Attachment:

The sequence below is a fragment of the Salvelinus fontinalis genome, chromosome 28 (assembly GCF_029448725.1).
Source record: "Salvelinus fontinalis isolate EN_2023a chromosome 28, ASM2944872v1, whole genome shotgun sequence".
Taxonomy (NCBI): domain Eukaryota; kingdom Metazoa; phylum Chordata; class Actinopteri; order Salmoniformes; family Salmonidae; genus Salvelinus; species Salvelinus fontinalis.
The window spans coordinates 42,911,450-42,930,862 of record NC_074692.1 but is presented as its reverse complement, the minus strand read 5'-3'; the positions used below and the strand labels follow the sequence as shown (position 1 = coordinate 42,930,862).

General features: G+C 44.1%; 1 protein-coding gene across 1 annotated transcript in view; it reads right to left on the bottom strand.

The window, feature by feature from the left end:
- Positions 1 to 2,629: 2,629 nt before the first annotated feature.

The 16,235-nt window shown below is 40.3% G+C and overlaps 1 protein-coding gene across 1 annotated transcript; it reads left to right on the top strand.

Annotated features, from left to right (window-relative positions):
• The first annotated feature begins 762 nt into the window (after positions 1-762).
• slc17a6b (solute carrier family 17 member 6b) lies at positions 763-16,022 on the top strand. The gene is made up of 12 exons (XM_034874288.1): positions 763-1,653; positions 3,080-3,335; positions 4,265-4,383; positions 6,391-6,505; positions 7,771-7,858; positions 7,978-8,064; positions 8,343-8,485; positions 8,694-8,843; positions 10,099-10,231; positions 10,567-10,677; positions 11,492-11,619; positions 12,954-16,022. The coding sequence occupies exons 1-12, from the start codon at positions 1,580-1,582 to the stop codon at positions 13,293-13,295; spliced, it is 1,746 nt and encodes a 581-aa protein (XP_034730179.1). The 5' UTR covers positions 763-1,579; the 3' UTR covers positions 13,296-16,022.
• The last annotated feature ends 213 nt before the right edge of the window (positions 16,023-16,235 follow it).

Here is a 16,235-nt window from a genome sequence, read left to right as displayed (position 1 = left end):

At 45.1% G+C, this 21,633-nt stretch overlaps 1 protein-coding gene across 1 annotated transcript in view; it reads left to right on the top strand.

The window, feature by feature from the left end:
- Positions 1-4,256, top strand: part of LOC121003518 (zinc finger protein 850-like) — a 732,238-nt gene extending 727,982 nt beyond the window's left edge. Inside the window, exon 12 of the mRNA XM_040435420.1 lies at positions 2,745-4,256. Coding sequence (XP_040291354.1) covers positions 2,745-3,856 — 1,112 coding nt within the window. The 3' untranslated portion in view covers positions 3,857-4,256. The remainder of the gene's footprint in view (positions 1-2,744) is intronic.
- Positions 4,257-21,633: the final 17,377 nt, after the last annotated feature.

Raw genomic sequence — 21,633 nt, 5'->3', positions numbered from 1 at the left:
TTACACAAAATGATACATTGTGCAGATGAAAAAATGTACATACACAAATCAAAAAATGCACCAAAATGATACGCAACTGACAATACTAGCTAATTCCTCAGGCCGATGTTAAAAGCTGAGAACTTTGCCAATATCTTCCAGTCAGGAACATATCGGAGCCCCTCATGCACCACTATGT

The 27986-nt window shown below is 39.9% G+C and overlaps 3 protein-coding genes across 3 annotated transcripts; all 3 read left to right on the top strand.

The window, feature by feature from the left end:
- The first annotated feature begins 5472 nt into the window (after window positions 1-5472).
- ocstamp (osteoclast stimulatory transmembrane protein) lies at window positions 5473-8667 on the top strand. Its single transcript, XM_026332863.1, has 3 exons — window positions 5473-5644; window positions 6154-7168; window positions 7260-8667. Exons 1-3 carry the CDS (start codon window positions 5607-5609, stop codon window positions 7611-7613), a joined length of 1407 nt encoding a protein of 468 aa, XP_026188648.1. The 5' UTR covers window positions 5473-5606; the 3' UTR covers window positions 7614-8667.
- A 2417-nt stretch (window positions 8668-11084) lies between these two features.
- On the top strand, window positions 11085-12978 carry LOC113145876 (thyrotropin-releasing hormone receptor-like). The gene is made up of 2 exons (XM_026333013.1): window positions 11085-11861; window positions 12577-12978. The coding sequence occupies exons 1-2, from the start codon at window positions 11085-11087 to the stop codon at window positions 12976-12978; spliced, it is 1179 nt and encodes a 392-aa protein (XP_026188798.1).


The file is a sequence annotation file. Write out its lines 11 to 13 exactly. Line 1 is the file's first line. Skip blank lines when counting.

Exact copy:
• slc17a6b (solute carrier family 17 member 6b) lies at positions 763-16,022 on the top strand. The gene is made up of 12 exons (XM_034874288.1): positions 763-1,653; positions 3,080-3,335; positions 4,265-4,383; positions 6,391-6,505; positions 7,771-7,858; positions 7,978-8,064; positions 8,343-8,485; positions 8,694-8,843; positions 10,099-10,231; positions 10,567-10,677; positions 11,492-11,619; positions 12,954-16,022. The coding sequence occupies exons 1-12, from the start codon at positions 1,580-1,582 to the stop codon at positions 13,293-13,295; spliced, it is 1,746 nt and encodes a 581-aa protein (XP_034730179.1). The 5' UTR covers positions 763-1,579; the 3' UTR covers positions 13,296-16,022.
• The last annotated feature ends 213 nt before the right edge of the window (positions 16,023-16,235 follow it).

Here is a 16,235-nt window from a genome sequence, read left to right as displayed (position 1 = left end):